Scenes of an Effort Impeded Unfold Across Chesapeake Watershed
Saturday, December 27, 2008
Despite 25 years and almost $6 billion, the government campaign to clean up the Chesapeake Bay has failed to meet its deadlines.
A tour of the Chesapeake and its watershed shows what happened: Solutions to the pollution problems were often obvious. But governments struggled to implement them on a large scale, unable to overcome budget shortages, bureaucratic inertia and political opposition from farmers, builders, watermen and other groups.
"That's a horror show."
Oranges and yellows were climbing the wooded mountains on either side of Virginia's Shenandoah Valley. But Jeff Kelble, who is the Shenandoah's "riverkeeper," was looking at a something uglier: a weedy stream through a dairy pasture, with a line of black-and-white cows standing in the middle of it.
"They're just [defecating] away," Kelble said. "Where's it going to go?"
In this case, to the North River, then to the South Fork of the Shenandoah River, then to the Potomac River, then to the Chesapeake. There, tiny particles of these cows' manure would feed the algae that cause dead zones.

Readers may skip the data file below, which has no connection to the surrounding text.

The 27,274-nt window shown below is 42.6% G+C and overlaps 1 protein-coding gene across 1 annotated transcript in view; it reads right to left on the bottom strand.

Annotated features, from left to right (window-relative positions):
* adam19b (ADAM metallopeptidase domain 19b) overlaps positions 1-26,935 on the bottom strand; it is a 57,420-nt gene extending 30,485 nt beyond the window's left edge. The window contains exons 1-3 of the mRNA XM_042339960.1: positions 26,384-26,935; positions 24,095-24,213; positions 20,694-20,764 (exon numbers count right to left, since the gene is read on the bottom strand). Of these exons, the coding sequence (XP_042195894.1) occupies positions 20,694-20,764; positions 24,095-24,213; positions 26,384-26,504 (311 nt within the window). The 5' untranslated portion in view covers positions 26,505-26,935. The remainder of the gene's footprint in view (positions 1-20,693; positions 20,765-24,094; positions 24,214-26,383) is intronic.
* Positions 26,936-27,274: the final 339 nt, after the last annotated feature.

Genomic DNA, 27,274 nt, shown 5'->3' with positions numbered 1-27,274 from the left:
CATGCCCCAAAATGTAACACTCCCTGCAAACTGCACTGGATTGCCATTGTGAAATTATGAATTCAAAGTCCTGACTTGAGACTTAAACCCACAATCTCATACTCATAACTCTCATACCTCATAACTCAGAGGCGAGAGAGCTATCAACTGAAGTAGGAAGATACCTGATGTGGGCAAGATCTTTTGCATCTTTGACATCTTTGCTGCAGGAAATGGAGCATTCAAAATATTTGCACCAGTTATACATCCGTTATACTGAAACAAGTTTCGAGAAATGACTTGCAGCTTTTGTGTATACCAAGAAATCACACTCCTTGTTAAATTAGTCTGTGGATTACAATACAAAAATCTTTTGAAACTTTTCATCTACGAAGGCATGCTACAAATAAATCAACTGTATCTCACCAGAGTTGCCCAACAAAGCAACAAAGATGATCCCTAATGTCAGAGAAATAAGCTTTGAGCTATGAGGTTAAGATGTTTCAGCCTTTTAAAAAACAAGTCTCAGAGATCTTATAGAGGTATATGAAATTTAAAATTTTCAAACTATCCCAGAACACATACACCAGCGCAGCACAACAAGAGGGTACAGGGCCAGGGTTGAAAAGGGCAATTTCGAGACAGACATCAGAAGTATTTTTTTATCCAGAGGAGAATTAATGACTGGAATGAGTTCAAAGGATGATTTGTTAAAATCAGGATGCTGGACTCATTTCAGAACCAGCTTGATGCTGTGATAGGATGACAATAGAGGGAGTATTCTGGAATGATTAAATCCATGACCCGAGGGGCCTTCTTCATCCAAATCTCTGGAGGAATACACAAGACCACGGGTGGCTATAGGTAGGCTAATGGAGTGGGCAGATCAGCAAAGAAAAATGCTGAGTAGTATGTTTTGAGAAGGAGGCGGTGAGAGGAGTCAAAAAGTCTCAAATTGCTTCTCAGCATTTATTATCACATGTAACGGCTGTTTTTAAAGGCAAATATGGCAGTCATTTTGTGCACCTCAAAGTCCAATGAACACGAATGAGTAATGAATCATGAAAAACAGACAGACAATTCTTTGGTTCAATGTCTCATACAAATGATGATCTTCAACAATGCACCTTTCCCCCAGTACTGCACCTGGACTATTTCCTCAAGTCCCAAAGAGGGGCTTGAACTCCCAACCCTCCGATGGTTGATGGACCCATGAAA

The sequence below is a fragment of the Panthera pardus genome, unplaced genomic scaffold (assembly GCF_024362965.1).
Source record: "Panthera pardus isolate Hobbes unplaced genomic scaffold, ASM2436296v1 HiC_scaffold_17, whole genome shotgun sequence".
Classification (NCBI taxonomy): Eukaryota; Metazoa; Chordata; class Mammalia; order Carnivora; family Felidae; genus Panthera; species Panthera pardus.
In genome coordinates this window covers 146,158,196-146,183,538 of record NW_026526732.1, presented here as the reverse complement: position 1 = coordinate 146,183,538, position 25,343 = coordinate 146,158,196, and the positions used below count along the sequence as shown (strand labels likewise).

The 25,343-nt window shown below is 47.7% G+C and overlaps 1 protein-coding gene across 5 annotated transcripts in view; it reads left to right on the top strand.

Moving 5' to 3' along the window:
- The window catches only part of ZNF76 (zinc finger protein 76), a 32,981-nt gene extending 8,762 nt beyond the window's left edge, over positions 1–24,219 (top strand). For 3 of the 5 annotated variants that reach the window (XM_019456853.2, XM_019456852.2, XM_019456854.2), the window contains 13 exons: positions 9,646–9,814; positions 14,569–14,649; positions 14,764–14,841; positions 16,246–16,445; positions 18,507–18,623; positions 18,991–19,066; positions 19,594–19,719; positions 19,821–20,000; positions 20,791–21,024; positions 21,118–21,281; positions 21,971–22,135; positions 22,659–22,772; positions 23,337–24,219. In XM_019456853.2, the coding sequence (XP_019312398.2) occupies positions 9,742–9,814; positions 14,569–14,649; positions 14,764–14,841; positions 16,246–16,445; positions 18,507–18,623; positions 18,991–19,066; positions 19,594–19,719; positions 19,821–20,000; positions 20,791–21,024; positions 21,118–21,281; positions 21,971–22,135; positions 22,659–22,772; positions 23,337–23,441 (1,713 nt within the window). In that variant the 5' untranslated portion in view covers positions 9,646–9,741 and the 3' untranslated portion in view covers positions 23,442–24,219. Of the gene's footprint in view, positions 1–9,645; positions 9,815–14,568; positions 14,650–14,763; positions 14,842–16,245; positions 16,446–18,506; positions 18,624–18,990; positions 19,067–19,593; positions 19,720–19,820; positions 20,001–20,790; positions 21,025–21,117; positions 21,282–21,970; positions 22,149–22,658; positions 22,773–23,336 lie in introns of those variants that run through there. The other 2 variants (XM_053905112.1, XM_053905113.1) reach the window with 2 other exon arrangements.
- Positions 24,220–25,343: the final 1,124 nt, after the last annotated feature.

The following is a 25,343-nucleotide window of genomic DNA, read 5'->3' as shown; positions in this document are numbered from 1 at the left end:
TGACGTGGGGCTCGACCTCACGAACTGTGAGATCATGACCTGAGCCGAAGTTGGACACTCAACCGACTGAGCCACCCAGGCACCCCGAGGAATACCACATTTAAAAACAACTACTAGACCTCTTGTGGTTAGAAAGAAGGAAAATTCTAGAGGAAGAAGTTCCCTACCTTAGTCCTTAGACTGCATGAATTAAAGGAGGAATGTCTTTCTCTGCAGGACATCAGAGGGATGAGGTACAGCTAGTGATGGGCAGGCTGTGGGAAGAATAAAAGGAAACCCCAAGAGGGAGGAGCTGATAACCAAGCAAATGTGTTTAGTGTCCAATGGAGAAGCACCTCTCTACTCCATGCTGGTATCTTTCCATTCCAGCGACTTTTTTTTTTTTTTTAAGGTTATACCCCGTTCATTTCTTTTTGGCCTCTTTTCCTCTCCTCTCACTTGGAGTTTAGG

This kind of pollution, which scientists call "direct deposition" of manure, has a simple solution, which those leading the cleanup have known about since 1983.
Maryland, Virginia and Pennsylvania all pledged that their farmers would put up fences along streambanks to keep cows out. But they didn't make it a legal requirement: Officials feared this kind of regulation would be a burden on farmers and would be difficult to enforce.
Instead, governments encouraged farmers to do it and reimbursed them for some or all of the cost.
"Most people want to do what's right, and it's best to incent that," said former Virginia governor George Allen (R), who served from 1994 to 1998.
But in Virginia, many farmers simply didn't want the hassle. And reimbursement funding, which came out of state budget surpluses, was often short. From July 2006 to June 2007, Virginia turned away 144 farmers who wanted to fence off 84 miles of streambank.
Now, Virginia has reached only about 20 percent of its goal for fencing off streams. Across the Chesapeake watershed, the figure is 27 percent.